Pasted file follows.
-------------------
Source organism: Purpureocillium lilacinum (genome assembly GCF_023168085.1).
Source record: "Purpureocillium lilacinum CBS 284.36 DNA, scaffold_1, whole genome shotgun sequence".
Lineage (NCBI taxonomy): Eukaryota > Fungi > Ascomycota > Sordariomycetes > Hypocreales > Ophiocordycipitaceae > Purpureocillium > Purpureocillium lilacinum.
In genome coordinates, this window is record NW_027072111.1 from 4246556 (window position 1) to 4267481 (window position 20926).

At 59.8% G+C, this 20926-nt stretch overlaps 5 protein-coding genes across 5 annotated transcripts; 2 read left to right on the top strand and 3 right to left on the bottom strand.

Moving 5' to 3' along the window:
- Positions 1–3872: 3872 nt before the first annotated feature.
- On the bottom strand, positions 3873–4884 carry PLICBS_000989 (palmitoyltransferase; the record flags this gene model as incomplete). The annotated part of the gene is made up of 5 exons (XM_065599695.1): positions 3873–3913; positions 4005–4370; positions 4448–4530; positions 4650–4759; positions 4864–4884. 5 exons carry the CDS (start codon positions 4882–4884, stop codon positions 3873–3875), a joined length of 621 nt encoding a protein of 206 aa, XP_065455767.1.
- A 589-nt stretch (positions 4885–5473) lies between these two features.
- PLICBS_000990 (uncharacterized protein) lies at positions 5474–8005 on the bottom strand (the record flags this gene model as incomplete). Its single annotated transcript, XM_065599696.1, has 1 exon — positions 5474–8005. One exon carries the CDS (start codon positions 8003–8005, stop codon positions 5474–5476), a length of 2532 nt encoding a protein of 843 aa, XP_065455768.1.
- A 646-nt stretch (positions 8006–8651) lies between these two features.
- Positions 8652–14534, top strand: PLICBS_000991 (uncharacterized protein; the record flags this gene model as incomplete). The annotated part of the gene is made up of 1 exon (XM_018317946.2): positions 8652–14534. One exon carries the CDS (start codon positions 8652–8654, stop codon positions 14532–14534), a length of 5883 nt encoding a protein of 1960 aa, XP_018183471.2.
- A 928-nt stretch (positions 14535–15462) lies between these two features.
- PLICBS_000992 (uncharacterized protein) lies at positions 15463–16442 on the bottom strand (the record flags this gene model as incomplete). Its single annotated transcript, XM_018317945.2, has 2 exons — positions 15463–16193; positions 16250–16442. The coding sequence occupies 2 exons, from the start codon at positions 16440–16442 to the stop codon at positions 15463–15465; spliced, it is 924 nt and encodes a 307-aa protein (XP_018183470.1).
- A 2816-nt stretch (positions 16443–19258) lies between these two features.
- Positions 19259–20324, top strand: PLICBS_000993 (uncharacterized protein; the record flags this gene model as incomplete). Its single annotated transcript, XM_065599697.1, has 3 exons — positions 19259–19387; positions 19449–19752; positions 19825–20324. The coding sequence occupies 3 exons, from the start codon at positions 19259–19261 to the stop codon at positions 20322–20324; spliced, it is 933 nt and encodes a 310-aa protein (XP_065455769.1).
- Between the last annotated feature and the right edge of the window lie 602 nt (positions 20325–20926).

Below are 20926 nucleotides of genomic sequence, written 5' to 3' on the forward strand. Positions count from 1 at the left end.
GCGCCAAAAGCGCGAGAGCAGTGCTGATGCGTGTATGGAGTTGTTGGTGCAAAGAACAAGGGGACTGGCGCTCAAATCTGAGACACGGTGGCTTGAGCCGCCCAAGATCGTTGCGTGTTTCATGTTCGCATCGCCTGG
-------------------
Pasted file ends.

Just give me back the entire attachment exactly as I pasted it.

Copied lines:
Source organism: Purpureocillium lilacinum (genome assembly GCF_023168085.1).
Source record: "Purpureocillium lilacinum CBS 284.36 DNA, scaffold_1, whole genome shotgun sequence".
Lineage (NCBI taxonomy): Eukaryota > Fungi > Ascomycota > Sordariomycetes > Hypocreales > Ophiocordycipitaceae > Purpureocillium > Purpureocillium lilacinum.
In genome coordinates, this window is record NW_027072111.1 from 4246556 (window position 1) to 4267481 (window position 20926).

At 59.8% G+C, this 20926-nt stretch overlaps 5 protein-coding genes across 5 annotated transcripts; 2 read left to right on the top strand and 3 right to left on the bottom strand.

Moving 5' to 3' along the window:
- Positions 1–3872: 3872 nt before the first annotated feature.
- On the bottom strand, positions 3873–4884 carry PLICBS_000989 (palmitoyltransferase; the record flags this gene model as incomplete). The annotated part of the gene is made up of 5 exons (XM_065599695.1): positions 3873–3913; positions 4005–4370; positions 4448–4530; positions 4650–4759; positions 4864–4884. 5 exons carry the CDS (start codon positions 4882–4884, stop codon positions 3873–3875), a joined length of 621 nt encoding a protein of 206 aa, XP_065455767.1.
- A 589-nt stretch (positions 4885–5473) lies between these two features.
- PLICBS_000990 (uncharacterized protein) lies at positions 5474–8005 on the bottom strand (the record flags this gene model as incomplete). Its single annotated transcript, XM_065599696.1, has 1 exon — positions 5474–8005. One exon carries the CDS (start codon positions 8003–8005, stop codon positions 5474–5476), a length of 2532 nt encoding a protein of 843 aa, XP_065455768.1.
- A 646-nt stretch (positions 8006–8651) lies between these two features.
- Positions 8652–14534, top strand: PLICBS_000991 (uncharacterized protein; the record flags this gene model as incomplete). The annotated part of the gene is made up of 1 exon (XM_018317946.2): positions 8652–14534. One exon carries the CDS (start codon positions 8652–8654, stop codon positions 14532–14534), a length of 5883 nt encoding a protein of 1960 aa, XP_018183471.2.
- A 928-nt stretch (positions 14535–15462) lies between these two features.
- PLICBS_000992 (uncharacterized protein) lies at positions 15463–16442 on the bottom strand (the record flags this gene model as incomplete). Its single annotated transcript, XM_018317945.2, has 2 exons — positions 15463–16193; positions 16250–16442. The coding sequence occupies 2 exons, from the start codon at positions 16440–16442 to the stop codon at positions 15463–15465; spliced, it is 924 nt and encodes a 307-aa protein (XP_018183470.1).
- A 2816-nt stretch (positions 16443–19258) lies between these two features.
- Positions 19259–20324, top strand: PLICBS_000993 (uncharacterized protein; the record flags this gene model as incomplete). Its single annotated transcript, XM_065599697.1, has 3 exons — positions 19259–19387; positions 19449–19752; positions 19825–20324. The coding sequence occupies 3 exons, from the start codon at positions 19259–19261 to the stop codon at positions 20322–20324; spliced, it is 933 nt and encodes a 310-aa protein (XP_065455769.1).
- Between the last annotated feature and the right edge of the window lie 602 nt (positions 20325–20926).

Below are 20926 nucleotides of genomic sequence, written 5' to 3' on the forward strand. Positions count from 1 at the left end.
GCGCCAAAAGCGCGAGAGCAGTGCTGATGCGTGTATGGAGTTGTTGGTGCAAAGAACAAGGGGACTGGCGCTCAAATCTGAGACACGGTGGCTTGAGCCGCCCAAGATCGTTGCGTGTTTCATGTTCGCATCGCCTGG